Lately I’ve been re-examining my reasons for using Chrome OS despite the privacy concerns (Google per se isn’t in my threat model, but that doesn’t mean I want to feed them everything) and found my biggest reason is its use of verified boot, which ensures that only signed and approved code is executed. The root of this trust (not sure if correct terminology) is in a ROM.
When combined with powerwash and a small attack surface, this means that even if malicious actors do somehow punch through the system, persistence is almost impossible to maintain against someone who diligently reboots, which is trivial given how quickly the system starts up.
One of the things that disappointed me most when first using Qubes was that Anti Evil Maid only supported machines with TPM 1.2 and not the newer TPM 2.0. This means the vast majority of recent machines don’t support it, and getting a fresh (not second-hand) machine is hard and getting harder as time goes by.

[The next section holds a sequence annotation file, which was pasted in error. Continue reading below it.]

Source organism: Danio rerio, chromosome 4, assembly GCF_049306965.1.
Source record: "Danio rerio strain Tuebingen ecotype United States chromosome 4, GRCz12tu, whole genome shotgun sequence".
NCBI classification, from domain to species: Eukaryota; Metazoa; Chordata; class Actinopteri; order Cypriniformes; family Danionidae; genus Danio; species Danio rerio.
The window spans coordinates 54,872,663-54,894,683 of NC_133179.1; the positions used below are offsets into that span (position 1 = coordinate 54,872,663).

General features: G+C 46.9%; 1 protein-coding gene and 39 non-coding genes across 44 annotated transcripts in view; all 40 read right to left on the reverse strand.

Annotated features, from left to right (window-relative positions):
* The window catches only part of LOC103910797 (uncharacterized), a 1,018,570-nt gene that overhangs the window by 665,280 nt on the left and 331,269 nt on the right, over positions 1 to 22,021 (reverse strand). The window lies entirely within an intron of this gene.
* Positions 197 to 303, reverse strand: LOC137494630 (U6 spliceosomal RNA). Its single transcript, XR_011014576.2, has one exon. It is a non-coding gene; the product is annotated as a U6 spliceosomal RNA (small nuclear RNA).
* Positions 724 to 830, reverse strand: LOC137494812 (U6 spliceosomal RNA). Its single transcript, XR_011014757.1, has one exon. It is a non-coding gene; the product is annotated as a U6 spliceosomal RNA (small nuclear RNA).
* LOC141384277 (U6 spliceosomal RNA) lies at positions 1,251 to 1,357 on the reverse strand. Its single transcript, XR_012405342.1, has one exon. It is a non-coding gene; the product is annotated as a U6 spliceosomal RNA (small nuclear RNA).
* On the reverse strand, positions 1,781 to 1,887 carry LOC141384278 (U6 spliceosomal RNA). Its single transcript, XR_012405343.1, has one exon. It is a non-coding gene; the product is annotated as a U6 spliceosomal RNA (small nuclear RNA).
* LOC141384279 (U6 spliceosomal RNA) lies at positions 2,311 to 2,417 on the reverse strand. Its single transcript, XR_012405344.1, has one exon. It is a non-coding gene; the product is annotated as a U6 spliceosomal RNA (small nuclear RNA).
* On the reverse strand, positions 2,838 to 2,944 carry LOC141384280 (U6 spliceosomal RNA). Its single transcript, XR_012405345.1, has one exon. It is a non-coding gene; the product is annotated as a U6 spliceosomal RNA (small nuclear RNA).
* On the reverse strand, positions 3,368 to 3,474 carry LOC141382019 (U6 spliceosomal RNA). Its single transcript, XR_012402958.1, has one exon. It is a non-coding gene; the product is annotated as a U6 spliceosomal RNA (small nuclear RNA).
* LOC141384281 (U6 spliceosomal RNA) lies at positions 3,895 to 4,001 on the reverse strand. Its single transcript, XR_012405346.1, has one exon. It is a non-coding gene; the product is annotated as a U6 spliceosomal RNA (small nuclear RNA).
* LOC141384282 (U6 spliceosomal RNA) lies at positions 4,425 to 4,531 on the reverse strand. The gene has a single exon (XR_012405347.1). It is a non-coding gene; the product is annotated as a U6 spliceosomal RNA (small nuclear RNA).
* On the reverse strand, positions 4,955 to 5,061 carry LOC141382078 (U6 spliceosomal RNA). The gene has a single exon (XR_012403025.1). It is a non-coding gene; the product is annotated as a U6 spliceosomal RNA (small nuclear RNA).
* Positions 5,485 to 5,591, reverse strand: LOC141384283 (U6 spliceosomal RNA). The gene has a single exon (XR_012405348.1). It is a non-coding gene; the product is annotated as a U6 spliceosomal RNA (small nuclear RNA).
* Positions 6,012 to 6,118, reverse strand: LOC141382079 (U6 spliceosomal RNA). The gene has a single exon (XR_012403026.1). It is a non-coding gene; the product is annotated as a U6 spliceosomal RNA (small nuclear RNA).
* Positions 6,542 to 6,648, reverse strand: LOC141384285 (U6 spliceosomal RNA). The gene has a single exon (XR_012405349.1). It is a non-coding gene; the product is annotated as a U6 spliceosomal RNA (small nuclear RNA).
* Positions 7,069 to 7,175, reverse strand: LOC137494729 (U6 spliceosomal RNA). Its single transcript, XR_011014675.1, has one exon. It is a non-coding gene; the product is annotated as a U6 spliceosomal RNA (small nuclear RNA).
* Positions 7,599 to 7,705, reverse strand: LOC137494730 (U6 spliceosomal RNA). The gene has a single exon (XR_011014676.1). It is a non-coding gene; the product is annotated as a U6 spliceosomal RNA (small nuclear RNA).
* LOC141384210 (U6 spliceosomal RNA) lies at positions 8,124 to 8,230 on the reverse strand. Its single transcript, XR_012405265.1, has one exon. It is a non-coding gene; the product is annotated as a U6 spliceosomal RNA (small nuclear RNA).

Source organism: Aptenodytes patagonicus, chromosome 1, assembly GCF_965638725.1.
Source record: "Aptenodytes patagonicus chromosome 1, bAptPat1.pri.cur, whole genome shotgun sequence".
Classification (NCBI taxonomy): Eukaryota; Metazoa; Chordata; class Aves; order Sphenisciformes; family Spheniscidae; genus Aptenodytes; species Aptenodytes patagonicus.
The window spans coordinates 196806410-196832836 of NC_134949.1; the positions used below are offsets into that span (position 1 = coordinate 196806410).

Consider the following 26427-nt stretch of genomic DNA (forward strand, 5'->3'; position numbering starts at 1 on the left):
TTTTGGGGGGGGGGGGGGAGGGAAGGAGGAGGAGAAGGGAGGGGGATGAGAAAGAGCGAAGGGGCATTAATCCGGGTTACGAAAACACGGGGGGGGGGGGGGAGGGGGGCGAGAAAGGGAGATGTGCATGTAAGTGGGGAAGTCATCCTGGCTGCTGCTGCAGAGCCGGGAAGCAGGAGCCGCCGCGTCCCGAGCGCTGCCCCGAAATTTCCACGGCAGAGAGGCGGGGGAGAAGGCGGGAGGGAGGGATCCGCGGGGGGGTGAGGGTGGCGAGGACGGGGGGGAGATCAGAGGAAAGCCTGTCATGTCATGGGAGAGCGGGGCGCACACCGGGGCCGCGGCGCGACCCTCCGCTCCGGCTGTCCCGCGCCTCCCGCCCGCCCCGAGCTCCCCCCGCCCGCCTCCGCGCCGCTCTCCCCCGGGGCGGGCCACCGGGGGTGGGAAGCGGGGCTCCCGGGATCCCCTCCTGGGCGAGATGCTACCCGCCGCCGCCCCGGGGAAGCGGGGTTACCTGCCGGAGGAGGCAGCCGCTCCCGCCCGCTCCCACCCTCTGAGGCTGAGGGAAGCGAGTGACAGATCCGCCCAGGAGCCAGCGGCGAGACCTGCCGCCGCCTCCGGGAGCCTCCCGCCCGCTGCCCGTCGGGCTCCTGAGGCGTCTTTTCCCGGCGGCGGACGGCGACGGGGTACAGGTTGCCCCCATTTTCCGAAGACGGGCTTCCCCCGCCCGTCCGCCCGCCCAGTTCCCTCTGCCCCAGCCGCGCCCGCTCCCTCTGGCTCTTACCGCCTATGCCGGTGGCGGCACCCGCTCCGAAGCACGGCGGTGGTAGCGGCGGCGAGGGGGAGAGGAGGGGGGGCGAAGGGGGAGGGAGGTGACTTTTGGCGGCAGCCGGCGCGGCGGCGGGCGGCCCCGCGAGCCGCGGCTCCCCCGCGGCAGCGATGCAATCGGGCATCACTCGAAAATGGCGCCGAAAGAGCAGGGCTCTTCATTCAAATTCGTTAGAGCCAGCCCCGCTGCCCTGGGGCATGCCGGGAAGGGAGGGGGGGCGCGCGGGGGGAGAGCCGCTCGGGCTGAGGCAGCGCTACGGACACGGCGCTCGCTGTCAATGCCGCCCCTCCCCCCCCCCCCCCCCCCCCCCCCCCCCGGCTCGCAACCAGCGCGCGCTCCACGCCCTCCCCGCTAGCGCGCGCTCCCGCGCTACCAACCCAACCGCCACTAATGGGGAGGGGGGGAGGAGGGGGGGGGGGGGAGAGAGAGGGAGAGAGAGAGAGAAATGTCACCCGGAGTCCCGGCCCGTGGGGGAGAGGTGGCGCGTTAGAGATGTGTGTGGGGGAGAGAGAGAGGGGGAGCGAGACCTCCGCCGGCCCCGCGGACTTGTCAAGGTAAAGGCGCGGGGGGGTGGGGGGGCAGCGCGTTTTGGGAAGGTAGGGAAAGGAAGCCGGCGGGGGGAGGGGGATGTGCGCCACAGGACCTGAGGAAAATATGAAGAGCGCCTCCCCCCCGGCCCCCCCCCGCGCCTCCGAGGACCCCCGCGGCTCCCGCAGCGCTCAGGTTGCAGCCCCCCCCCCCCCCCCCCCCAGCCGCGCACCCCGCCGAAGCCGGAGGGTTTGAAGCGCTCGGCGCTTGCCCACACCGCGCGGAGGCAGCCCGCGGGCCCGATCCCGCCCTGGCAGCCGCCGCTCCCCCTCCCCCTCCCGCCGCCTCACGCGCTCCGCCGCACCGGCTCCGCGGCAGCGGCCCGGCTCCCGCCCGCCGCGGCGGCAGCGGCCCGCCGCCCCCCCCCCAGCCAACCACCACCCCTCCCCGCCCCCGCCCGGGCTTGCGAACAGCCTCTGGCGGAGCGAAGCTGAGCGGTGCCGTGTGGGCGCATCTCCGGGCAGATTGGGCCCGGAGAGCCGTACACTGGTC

On top of that, AEM is a weaker variant of secure/verified boot. This is something that probably can never be fixed until there are official Qubes PC vendors because it’s an issue of installing or distributing hardware roots of trust, as well as other issues, based on my limited technical understanding.
I believe Qubes is highly secure, but it can be so much more resilient both online and off with the addition of something akin to verified boot, or just a maintained, updated, accessible version of AEM. It’d make me less anxious about the underlying Xen getting somehow corrupted and staying that way.
Here’s an technical slideshow on Verified Boot (Chrome OS) by a Google dev (PDF).